Restaurant K delights in the details

Attention to small gestures is often the mark of a winning new restaurant. In the recent onrush of dining trends, from tapas to fusion to street food, the power of a simple flourish is lost on many chefs — but Alison Swope knows the secret.

At Swope’s Restaurant K, where the Washington veteran is now dishing out culinary bear hugs, the start and finish of each meal are emblematic of her philosophy. Before the first course, Swope delivers each table an amuse-bouche that primes the palate with her favorite ingredients, and she surprises departing diners with a twist on the typical starlight mints: cinnamon Atomic Fireballs.

By the time I finished the tiny amuse-bouche, a smoky mélange of diced eggplant with Moroccan harissa oil on tissue-thin homemade flatbread, I knew that “new American” was too small of a label for Swope’s crush of ideas. Forging an unlikely alliance with the surf-and-turf specialists at McCormick & Schmick’s, Swope has spared no effort in her blitz of comforting dishes.

“To some diners, it may seem a bit confusing that you have a pork shank for dinner and enchiladas for lunch,” Swope told me. “But at the same time, it does make sense if you know where I come from and where my history is in cooking and in restaurants.”

Indeed, Swope’s menu reflects her adventurous and varied background in the capital’s best kitchens.

Her Mexican past, at Andale in Penn Quarter and Santa Fe East in Old Town, show up at Restaurant K in a gorgeously gooey Cuban sandwich and the tender fried plantains that carry stunning lamb sausage with goat cheese. Her contemporary-American stint at New Heights in Woodley Park helps bring lush and quirky salads to life, such as beets, baby arugula and gorgonzola, or applewood bacon and dates atop romaine hearts.

The generously structured menu at Restaurant K can walk the line between awe-inspiring and overwhelming, but Swope keeps her flights of fancy grounded by working within classical territory. On her cocktail menu, featuring lip-smacking infused liquors, the Bloody Mary arrives with a skewer of olive and shrimp … and salami, and brie, and a petite French cornichon pickle. “Is she serious?” I asked myself. Then I took one sip of the peppercorn-steeped vodka and fell in love.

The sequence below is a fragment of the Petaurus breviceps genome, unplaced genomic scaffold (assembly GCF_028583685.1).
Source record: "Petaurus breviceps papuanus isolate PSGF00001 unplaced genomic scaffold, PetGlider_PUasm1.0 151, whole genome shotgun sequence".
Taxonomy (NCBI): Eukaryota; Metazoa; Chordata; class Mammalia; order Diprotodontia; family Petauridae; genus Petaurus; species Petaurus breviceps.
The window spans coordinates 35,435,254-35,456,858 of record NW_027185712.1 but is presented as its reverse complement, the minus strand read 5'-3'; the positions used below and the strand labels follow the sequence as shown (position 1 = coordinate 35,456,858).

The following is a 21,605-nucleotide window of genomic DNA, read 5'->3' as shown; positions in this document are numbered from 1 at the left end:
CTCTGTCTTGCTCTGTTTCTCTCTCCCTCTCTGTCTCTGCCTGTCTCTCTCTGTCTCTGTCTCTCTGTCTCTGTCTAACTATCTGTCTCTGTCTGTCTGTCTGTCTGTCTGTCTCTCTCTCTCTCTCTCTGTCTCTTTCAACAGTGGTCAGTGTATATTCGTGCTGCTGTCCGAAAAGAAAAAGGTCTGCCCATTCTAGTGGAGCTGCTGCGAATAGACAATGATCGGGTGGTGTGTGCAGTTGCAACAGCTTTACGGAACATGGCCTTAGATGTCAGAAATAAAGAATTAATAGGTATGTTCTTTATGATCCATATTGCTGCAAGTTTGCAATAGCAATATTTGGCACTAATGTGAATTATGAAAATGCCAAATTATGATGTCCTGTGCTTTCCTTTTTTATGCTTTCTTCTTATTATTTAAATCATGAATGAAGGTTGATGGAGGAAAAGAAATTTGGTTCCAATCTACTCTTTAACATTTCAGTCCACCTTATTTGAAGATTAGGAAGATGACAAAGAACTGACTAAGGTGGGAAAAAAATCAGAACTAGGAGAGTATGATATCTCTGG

The wine list is equally compelling, offering a chocolatey Malbec at the low end of the price spectrum and pricier pinot noirs laden with tannins. The after-dinner drinks, particularly a brandy-spiked coffee, are entire desserts unto themselves.

“I want to present something that’s accessible to as wide a range of people as possible,” Swope said.

Restaurant K does deftly juggle masculine dishes, offering rib-eye steak with local smoked mozzarella, with lighter fare. I was particularly taken with the pan-seared tuna steak surrounded by emerald pods of bok choy and resting on an addictively crunchy basmati rice “flapjack.” The Native American-style salmon, despite a kicky sauce of pumpkin seed and Chipotle peppers, tasted decidedly average.

The service at Swope’s spot mirrors her overall approach, leaving customers cared for but perhaps too closely watched. Restaurant K is the rare boîte where you might prefer to arrive at prime time, for a weekday lunch or early dinner. At less crowded hours, the cavernous dark-wood dining room can feel a bit isolating.

Decadent cheeses and dark ancient grains abound on Swope’s palette, pleasing to even occasional fans of strong flavors. Buckwheat pasta is paired with dried cherries and gorgonzola for a plate where you barely notice the missing meat, and the aforementioned pork shank is a revelation: Simmered in mild pasilla chiles and red wine, it comes with peculiar but perfect lemon-thyme popovers.

The dessert lineup is also unfailingly opulent, with none of the feather-light small bites that the city’s chefs have increasingly gravitated towards. Swope said she prefers cooked desserts and aims to evoke “certain feelings” of soothing indulgence, and she does not disappoint.

Banana fritters come with a pecan crust and alluring cardamom caramel, made with goat cheese rather than the traditional cow. Out of a distaste for the gelatinous density of most cheesecakes, I initially bypassed Swope’s white chocolate variety with a crunchy coconut trim, but it turned out to be a fluffy knockout.

For those who can’t handle another heavy bite after being enveloped in Swope’s embrace, order the homemade coconut lime sorbet. The snow-white cloud finishes with a cleansing touch of citrus that stays with you — even after a few free Atomic Fireballs.

Restaurant K by Alison Swope
1700 K St. N.W., between 17th and 18th Sts.
(202) 974-6545